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Re: [gothic-l] Re: Greetings

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  • David Kiltz
    ... Well, what s so equivocal about ... Oscar ? If Eros wasn t refering to Jews (which _marranos_ originally does, of course), who was he referring to ? From
    Message 1 of 24 , Jan 1, 2006
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      On 01.01.2006, at 03:57, OSCAR HERRERA wrote:

      > i think we may have misunderstood what eros was tryin to point out...

      Well, what's so equivocal about
      > "We wouldn't want to have the maranos occupying our lands and
      > raping our women again"
      Oscar ?
      If Eros wasn't refering to Jews (which _marranos_ originally does, of
      course), who was he referring to ? From this
      > "but I do not know why he [Franco] had to bring the moors back to
      > our lands, I mean that's the last thing we'd wan, no?"
      it seems rather obvious. He's referring to people of north-african
      descent. 'Marranos' is a racial slur and Eros' post was not only
      strongly chauvinist but racist. (_Marrano_ meaning very much 'pig,
      swine' in modern Spanish).
      I don't think there can be a misunderstanding.

      David Kiltz
    • OSCAR HERRERA
      hey the guy just joineed the list.... he s probably unfamiliar about the protocol about the gothic list..we should give him fair variance to explain or censor
      Message 2 of 24 , Jan 1, 2006
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        hey the guy just joineed the list.... he s probably unfamiliar about the protocol about the gothic list..we should give him fair variance to explain or censor him at first...we all know the rules unless somebody else explains its differentials or a perhaps their own interpretation...like i said , this guy just joined and he should be availed the same rights as a newcomer......oscar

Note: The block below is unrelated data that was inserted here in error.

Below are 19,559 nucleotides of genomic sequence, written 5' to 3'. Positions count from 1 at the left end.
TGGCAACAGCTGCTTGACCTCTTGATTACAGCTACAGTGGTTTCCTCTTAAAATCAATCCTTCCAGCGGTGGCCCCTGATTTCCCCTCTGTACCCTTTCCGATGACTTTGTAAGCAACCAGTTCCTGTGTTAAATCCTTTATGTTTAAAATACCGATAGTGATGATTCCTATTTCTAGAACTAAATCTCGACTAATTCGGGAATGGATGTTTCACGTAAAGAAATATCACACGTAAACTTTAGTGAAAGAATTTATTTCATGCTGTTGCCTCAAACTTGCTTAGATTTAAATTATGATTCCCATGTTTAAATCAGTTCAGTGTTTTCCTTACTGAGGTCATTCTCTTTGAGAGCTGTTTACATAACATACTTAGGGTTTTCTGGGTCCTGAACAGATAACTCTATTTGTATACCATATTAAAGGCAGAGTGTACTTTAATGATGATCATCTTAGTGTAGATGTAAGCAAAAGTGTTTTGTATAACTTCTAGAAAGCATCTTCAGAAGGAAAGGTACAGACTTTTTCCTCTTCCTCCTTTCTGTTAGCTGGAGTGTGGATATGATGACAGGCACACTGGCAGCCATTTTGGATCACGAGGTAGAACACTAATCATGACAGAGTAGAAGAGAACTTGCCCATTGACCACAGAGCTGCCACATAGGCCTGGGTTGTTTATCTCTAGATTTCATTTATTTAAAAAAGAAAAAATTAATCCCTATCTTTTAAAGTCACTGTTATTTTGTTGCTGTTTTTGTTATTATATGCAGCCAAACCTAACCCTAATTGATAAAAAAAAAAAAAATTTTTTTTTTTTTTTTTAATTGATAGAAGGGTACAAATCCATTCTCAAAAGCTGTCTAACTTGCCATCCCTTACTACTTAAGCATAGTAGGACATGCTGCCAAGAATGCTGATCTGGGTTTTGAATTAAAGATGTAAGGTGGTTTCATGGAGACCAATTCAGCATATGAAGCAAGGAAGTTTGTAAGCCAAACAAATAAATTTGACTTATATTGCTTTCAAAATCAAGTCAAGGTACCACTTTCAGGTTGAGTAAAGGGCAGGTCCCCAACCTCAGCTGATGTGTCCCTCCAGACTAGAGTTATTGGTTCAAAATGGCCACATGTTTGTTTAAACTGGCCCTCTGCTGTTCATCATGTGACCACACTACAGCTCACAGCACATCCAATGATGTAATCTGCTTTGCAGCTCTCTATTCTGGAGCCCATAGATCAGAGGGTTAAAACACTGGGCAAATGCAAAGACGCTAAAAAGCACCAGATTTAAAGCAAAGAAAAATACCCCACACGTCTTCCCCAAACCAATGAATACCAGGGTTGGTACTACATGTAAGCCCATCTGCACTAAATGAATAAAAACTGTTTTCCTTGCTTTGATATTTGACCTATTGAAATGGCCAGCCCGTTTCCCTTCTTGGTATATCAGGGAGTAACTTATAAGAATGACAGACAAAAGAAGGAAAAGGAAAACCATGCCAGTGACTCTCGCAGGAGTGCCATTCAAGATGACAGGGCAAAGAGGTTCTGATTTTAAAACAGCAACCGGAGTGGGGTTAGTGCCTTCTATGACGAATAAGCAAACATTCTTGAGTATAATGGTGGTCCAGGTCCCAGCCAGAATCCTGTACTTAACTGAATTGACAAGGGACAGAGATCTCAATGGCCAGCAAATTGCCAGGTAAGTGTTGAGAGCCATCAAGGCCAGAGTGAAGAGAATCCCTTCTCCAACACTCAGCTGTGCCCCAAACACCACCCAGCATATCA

David Kiltz <derdron@...> wrote:
        On 01.01.2006, at 03:57, OSCAR HERRERA wrote:

        > i think we may have misunderstood what eros was tryin to point out...

        Well, what's so equivocal about
        > "We wouldn't want to have the maranos occupying our lands and
        > raping our women again"
        Oscar ?
        If Eros wasn't refering to Jews (which _marranos_ originally does, of
        course), who was he referring to ? From this
        > "but I do not know why he [Franco] had to bring the moors back to
        > our lands, I mean that's the last thing we'd wan, no?"
        it seems rather obvious. He's referring to people of north-african
        descent. 'Marranos' is a racial slur and Eros' post was not only
        strongly chauvinist but racist. (_Marrano_ meaning very much 'pig,
        swine' in modern Spanish).
        I don't think there can be a misunderstanding.

        David Kiltz


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        [Non-text portions of this message have been removed]
      • Budelberger, Richard
        20 niv�se an CCXIV (le 9 janvier 2006 d. c.-d. c. g.), 14h03. ... De : Budelberger, Richard � : Gothic-L Envoy� : samedi 31 d�cembre 2005 02:10 Objet : Re:
        Message 3 of 24 , Jan 9, 2006
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          20 nivôse an CCXIV (le 9 janvier 2006 d. c.-d. c. g.), 14h03.

          ---- Message d'origine ----
          De : Budelberger, Richard
          À : Gothic-L
          Envoyé : samedi 31 décembre 2005 02:10
          Objet : Re: [gothic-l] Re: Greetings
          >
          > « aiw swa ni /gasehvum/ » (¹) !... :

          Am I right ? :

          <news://news.franconews.org/dpteui$i5o$3@...> or
          <news://news.aioe.org/dpteui$i5o$3@...> (in French).



          > 1. /Cf/. Mc *2*, 12b.
        • llama_nom
          ... suffisante entre les signes d abréviation pour distinguer un *m* d un *n* ? Apparently not: The CODEX ARGENTEUS is written in an alphabet devised by